COVID-19 has brought additional problems.

“Since the pandemic began, we’ve also been forbidden to sell our catch in the nearby cities’ street markets. We’ve had to sell our production for only 30 percent of its value. We’re working more and eating less,” Sacramento said.

In Graciosa, an artisanal fishing community 70 miles south of Conceição de Salinas, local businessmen have taken advantage of the pandemic to intensify their efforts to produce shrimp in the area. Graciosa is also a quilombola community still waiting for the conclusion of the land grant process.

“Those entrepreneurs are trying to persuade young members of our community to implement shrimp ponds on mangroves. They know that they’ll be able to easily take the ponds from them later. They’re using the young men only to legitimatize their presence in our land,” claimed community leader Nildo Bonfim.

According to Bonfim, all waste that is generated during the process is thrown into nearby rivers, causing chemical contamination that can harm fishing in the area.

“They want to dismantle our fishing community and take hold of our territory. The region is being destroyed by shrimp farming,” he said.

Tourism entrepreneurs are also active in the area and have sometimes even announced their plans for the development of the community’s lands.

With the lack of control during the pandemic, Bonfim – who is the most vocal opponent of the businessmen’s plans – has been feeling more and more intimidated.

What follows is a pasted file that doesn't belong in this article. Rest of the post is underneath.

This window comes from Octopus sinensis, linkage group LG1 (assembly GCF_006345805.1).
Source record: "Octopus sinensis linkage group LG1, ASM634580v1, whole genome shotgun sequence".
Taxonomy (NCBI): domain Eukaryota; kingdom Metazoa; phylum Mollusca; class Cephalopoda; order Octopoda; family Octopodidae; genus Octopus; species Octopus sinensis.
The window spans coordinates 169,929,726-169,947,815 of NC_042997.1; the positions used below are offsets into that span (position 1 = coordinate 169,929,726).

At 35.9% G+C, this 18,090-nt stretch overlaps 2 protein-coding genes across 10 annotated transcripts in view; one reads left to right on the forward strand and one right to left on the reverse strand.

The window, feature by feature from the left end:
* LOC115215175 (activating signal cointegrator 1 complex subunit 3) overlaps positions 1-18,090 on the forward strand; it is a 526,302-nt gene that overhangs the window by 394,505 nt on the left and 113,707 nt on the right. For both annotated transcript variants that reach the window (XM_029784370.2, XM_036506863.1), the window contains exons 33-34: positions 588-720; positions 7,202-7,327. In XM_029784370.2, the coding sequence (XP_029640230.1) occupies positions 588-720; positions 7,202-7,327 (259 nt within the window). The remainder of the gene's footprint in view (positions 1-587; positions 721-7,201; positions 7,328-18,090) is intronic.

“The other day, those people showed up here accompanied by a policeman. They wanted to scare me. As an activist, I’m very vulnerable now. If this pandemic takes much longer, I don’t know what will happen,” he said.

An artisanal fisherman  in Pirapora, River São Francisco in Brazil. (Credit: Acervo Nuhicreiepha/ Instituto Estadual do Patrimônio Histórico e Artístico de Minhas Gerais.)

The CPP advised Graciosa’s leaders on their legal rights and introduced them to activists from other regions in an effort to strengthen their common demands.

The council is also active in the north of Minas Gerais State, where the banks of the huge River São Francisco have been the object of several conflicts in the past decades.

“Such lands are owned by the government. Many fisher communities have lived there for centuries, but local farmers have displaced them and are judicially claiming ownership,” Sister Neusa do Nascimento, a member of the CPP, told Crux.

The fisher communities don’t have money to pay lawyers, so the CPP and other popular movements have been helping them to organize some kind of political resistance.